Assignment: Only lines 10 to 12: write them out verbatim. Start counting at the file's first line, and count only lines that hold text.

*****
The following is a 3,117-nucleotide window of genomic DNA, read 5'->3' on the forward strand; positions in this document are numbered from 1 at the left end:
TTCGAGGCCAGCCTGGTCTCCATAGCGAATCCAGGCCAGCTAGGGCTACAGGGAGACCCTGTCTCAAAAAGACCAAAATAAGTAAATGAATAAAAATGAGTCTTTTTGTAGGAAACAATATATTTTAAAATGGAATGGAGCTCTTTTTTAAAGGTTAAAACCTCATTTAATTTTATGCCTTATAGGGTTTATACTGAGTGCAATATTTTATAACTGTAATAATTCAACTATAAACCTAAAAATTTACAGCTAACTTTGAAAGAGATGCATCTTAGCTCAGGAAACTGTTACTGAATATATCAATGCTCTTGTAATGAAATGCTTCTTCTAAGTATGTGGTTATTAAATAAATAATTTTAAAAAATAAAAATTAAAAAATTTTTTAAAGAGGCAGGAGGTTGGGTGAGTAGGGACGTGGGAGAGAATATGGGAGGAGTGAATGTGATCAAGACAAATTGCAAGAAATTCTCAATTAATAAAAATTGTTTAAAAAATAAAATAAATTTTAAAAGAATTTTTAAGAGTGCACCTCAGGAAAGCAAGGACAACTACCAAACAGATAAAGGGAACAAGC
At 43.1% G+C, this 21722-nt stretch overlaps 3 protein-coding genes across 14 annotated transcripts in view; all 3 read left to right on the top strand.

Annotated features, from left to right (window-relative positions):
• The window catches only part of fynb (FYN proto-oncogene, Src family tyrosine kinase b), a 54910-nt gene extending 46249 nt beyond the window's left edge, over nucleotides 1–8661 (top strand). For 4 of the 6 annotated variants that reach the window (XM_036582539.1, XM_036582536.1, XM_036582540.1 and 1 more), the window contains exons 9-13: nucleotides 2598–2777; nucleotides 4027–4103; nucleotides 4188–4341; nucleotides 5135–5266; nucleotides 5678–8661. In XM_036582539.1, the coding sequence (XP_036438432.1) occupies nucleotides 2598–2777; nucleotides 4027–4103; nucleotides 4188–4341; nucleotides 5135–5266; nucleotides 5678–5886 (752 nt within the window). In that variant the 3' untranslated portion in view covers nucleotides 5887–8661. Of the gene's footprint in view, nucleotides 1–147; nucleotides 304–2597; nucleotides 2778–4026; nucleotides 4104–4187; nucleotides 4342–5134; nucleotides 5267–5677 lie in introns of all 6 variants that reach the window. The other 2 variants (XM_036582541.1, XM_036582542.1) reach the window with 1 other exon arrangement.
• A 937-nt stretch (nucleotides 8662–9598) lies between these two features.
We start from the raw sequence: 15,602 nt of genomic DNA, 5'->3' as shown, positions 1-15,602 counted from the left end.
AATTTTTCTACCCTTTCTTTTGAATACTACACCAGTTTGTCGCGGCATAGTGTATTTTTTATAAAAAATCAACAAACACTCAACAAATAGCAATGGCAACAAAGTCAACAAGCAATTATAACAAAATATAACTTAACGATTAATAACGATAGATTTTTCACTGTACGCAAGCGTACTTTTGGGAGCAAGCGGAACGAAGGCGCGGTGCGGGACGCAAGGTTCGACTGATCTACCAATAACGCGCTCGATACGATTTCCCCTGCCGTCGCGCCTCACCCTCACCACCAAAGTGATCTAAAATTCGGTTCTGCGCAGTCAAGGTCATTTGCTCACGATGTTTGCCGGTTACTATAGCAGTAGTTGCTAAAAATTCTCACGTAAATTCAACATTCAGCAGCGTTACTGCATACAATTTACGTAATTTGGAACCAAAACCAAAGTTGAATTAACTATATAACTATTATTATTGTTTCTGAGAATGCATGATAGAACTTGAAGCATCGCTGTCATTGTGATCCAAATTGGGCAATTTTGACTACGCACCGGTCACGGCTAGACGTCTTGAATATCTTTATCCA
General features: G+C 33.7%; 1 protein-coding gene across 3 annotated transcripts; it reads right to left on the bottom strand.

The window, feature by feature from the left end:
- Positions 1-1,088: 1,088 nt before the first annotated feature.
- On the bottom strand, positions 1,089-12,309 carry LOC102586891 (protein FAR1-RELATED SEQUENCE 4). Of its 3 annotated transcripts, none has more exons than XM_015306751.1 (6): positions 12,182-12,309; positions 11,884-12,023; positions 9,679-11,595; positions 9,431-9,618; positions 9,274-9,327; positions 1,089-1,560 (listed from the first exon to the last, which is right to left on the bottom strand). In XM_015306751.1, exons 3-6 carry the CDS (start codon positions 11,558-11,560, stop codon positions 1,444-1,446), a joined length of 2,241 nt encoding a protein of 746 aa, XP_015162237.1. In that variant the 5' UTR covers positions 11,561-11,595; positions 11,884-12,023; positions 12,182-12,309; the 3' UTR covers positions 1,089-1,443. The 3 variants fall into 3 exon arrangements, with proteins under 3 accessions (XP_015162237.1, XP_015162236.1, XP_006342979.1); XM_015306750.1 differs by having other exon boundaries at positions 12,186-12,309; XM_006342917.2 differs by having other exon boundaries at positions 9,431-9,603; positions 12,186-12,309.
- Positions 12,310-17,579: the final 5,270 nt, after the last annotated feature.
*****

The window, feature by feature from the left end:
- Positions 1-1,088: 1,088 nt before the first annotated feature.
- On the bottom strand, positions 1,089-12,309 carry LOC102586891 (protein FAR1-RELATED SEQUENCE 4). Of its 3 annotated transcripts, none has more exons than XM_015306751.1 (6): positions 12,182-12,309; positions 11,884-12,023; positions 9,679-11,595; positions 9,431-9,618; positions 9,274-9,327; positions 1,089-1,560 (listed from the first exon to the last, which is right to left on the bottom strand). In XM_015306751.1, exons 3-6 carry the CDS (start codon positions 11,558-11,560, stop codon positions 1,444-1,446), a joined length of 2,241 nt encoding a protein of 746 aa, XP_015162237.1. In that variant the 5' UTR covers positions 11,561-11,595; positions 11,884-12,023; positions 12,182-12,309; the 3' UTR covers positions 1,089-1,443. The 3 variants fall into 3 exon arrangements, with proteins under 3 accessions (XP_015162237.1, XP_015162236.1, XP_006342979.1); XM_015306750.1 differs by having other exon boundaries at positions 12,186-12,309; XM_006342917.2 differs by having other exon boundaries at positions 9,431-9,603; positions 12,186-12,309.